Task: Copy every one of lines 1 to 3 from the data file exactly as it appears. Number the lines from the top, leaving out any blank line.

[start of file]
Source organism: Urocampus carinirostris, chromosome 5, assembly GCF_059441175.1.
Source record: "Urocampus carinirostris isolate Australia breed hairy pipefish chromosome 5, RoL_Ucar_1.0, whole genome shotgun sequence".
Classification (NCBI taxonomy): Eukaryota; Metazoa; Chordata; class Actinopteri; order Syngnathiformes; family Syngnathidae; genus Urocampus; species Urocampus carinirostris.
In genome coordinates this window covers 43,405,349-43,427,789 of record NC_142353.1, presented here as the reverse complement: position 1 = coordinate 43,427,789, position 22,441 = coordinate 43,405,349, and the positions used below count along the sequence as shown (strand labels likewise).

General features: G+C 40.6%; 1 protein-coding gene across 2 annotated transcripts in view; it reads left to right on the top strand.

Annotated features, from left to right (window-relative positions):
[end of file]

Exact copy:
Source organism: Urocampus carinirostris, chromosome 5, assembly GCF_059441175.1.
Source record: "Urocampus carinirostris isolate Australia breed hairy pipefish chromosome 5, RoL_Ucar_1.0, whole genome shotgun sequence".
Classification (NCBI taxonomy): Eukaryota; Metazoa; Chordata; class Actinopteri; order Syngnathiformes; family Syngnathidae; genus Urocampus; species Urocampus carinirostris.